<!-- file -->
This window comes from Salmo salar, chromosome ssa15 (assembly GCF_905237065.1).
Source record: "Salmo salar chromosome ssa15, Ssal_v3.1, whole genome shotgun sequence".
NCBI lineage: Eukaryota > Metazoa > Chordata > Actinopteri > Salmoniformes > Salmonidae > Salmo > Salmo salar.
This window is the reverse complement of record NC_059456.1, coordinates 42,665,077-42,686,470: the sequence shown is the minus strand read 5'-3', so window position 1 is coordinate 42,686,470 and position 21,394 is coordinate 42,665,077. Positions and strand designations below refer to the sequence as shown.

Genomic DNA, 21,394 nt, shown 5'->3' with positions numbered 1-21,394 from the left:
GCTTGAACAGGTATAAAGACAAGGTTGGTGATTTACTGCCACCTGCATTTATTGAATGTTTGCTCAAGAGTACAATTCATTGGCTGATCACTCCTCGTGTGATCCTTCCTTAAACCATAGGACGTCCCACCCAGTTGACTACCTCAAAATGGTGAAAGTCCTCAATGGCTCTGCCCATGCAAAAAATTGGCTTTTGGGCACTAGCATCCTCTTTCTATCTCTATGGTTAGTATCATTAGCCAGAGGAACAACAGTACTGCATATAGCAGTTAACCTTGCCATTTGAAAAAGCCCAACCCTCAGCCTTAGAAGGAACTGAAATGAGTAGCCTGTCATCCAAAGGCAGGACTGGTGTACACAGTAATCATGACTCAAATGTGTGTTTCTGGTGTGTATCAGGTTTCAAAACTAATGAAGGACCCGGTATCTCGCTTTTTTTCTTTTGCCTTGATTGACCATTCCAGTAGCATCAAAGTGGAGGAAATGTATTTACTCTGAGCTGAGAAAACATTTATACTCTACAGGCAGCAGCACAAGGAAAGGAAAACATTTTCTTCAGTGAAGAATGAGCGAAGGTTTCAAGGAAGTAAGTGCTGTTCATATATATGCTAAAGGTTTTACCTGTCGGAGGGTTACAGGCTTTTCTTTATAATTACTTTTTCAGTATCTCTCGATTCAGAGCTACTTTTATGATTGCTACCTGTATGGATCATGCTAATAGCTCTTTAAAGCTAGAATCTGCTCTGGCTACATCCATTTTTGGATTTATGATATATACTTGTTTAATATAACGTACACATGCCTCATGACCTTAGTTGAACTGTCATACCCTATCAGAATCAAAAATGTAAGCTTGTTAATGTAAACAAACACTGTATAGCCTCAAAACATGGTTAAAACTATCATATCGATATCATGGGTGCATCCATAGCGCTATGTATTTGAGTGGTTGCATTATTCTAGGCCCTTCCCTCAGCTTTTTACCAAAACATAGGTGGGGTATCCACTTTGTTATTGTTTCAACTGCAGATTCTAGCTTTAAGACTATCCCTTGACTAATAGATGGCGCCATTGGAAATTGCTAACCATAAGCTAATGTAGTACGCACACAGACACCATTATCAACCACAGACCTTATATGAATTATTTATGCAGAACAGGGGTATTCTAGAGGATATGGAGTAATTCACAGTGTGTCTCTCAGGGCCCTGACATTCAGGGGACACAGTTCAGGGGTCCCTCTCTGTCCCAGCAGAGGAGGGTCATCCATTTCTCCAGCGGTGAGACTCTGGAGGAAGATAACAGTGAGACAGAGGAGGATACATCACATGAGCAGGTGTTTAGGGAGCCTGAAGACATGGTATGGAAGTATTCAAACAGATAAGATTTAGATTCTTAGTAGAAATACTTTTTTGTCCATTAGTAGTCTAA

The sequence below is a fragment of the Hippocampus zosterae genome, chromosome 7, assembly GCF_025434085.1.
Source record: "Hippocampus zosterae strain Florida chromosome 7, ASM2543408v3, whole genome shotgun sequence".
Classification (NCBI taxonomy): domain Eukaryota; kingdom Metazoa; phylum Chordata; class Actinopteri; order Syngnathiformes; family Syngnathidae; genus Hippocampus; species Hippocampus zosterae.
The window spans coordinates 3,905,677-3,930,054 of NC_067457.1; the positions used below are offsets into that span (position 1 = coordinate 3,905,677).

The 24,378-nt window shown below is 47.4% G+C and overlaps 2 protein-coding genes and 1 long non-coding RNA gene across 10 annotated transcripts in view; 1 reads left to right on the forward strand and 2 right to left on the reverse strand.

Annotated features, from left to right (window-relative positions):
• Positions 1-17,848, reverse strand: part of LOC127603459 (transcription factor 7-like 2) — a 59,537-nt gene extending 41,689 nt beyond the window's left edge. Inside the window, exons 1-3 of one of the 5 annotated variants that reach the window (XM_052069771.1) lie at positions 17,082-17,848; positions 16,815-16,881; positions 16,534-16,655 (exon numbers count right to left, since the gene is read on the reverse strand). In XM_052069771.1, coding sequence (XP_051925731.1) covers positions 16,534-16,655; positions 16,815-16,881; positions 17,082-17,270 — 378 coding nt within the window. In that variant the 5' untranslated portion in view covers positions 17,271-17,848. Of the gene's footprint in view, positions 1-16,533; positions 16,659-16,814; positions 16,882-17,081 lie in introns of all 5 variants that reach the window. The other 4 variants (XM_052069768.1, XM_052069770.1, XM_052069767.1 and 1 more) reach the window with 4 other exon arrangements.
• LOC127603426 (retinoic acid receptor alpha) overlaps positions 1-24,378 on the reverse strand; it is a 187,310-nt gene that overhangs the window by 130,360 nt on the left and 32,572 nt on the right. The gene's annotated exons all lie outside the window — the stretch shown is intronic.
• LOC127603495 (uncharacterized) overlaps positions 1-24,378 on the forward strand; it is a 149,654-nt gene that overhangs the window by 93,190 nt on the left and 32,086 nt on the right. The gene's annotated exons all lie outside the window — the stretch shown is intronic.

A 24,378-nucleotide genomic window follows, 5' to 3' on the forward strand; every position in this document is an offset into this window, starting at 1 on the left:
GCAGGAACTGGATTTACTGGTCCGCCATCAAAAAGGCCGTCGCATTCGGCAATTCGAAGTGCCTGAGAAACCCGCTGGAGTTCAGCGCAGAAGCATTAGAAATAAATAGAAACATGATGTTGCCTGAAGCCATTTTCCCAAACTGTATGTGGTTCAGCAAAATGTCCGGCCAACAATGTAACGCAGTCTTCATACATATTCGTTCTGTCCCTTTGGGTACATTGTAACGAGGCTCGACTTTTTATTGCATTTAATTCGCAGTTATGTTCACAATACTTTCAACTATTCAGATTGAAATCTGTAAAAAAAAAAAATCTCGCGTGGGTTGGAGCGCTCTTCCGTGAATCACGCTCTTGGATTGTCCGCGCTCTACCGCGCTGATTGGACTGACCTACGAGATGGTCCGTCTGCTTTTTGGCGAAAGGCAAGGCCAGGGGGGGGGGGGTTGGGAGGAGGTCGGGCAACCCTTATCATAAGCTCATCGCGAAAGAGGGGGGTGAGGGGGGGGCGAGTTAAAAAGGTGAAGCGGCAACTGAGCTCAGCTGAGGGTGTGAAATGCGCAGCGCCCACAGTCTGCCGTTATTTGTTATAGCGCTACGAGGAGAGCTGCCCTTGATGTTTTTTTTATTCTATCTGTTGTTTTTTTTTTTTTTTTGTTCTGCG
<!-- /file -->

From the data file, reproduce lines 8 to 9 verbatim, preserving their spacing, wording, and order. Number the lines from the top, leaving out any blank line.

Source record: "Hippocampus zosterae strain Florida chromosome 7, ASM2543408v3, whole genome shotgun sequence".
Classification (NCBI taxonomy): domain Eukaryota; kingdom Metazoa; phylum Chordata; class Actinopteri; order Syngnathiformes; family Syngnathidae; genus Hippocampus; species Hippocampus zosterae.